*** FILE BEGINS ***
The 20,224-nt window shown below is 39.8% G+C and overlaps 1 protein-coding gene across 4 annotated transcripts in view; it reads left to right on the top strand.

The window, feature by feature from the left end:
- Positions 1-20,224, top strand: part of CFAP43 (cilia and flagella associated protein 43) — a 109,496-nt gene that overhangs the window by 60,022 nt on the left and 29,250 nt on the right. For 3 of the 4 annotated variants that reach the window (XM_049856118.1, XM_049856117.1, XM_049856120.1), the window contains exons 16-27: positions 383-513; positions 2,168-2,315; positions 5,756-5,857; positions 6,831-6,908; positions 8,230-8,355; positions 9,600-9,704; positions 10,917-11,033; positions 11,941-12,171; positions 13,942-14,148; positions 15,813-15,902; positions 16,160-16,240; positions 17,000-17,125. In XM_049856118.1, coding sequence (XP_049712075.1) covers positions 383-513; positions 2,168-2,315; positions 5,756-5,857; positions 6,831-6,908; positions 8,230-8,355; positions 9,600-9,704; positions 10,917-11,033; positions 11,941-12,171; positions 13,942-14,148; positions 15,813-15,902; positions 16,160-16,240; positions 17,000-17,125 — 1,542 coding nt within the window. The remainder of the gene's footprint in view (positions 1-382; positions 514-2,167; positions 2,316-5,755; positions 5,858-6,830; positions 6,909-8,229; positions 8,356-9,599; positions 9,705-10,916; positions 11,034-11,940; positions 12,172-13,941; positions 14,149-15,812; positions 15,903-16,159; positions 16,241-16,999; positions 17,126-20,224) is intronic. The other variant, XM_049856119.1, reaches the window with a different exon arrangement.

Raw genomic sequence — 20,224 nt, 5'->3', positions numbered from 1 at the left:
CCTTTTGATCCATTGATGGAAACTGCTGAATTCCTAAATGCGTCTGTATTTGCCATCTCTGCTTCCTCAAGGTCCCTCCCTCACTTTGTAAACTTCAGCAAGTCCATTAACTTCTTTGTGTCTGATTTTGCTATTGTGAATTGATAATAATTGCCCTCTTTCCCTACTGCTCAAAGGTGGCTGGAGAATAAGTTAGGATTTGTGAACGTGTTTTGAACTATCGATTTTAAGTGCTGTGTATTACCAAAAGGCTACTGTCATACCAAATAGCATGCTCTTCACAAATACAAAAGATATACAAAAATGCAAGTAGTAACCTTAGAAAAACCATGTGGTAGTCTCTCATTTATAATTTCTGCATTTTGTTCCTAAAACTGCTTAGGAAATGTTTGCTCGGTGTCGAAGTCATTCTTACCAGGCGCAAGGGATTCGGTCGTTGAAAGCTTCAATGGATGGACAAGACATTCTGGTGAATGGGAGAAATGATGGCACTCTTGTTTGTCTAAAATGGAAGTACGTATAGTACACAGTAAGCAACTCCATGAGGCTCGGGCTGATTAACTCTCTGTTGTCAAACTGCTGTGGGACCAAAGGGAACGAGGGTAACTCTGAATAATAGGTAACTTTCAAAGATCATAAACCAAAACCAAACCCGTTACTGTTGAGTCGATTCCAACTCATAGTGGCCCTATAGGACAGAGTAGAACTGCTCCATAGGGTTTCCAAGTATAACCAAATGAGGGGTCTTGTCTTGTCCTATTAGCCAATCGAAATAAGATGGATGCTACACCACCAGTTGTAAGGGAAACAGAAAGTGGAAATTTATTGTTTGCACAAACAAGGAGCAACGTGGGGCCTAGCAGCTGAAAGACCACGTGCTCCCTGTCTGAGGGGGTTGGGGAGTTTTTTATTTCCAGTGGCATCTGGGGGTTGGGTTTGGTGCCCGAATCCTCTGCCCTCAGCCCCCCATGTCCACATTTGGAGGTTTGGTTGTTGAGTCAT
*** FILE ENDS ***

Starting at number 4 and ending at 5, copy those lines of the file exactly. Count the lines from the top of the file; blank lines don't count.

Raw genomic sequence — 20,224 nt, 5'->3', positions numbered from 1 at the left:
CCTTTTGATCCATTGATGGAAACTGCTGAATTCCTAAATGCGTCTGTATTTGCCATCTCTGCTTCCTCAAGGTCCCTCCCTCACTTTGTAAACTTCAGCAAGTCCATTAACTTCTTTGTGTCTGATTTTGCTATTGTGAATTGATAATAATTGCCCTCTTTCCCTACTGCTCAAAGGTGGCTGGAGAATAAGTTAGGATTTGTGAACGTGTTTTGAACTATCGATTTTAAGTGCTGTGTATTACCAAAAGGCTACTGTCATACCAAATAGCATGCTCTTCACAAATACAAAAGATATACAAAAATGCAAGTAGTAACCTTAGAAAAACCATGTGGTAGTCTCTCATTTATAATTTCTGCATTTTGTTCCTAAAACTGCTTAGGAAATGTTTGCTCGGTGTCGAAGTCATTCTTACCAGGCGCAAGGGATTCGGTCGTTGAAAGCTTCAATGGATGGACAAGACATTCTGGTGAATGGGAGAAATGATGGCACTCTTGTTTGTCTAAAATGGAAGTACGTATAGTACACAGTAAGCAACTCCATGAGGCTCGGGCTGATTAACTCTCTGTTGTCAAACTGCTGTGGGACCAAAGGGAACGAGGGTAACTCTGAATAATAGGTAACTTTCAAAGATCATAAACCAAAACCAAACCCGTTACTGTTGAGTCGATTCCAACTCATAGTGGCCCTATAGGACAGAGTAGAACTGCTCCATAGGGTTTCCAAGTATAACCAAATGAGGGGTCTTGTCTTGTCCTATTAGCCAATCGAAATAAGATGGATGCTACACCACCAGTTGTAAGGGAAACAGAAAGTGGAAATTTATTGTTTGCACAAACAAGGAGCAACGTGGGGCCTAGCAGCTGAAAGACCACGTGCTCCCTGTCTGAGGGGGTTGGGGAGTTTTTTATTTCCAGTGGCATCTGGGGGTTGGGTTTGGTGCCCGAATCCTCTGCCCTCAGCCCCCCATGTCCACATTTGGAGGTTTGGTTGTTGAGTCAT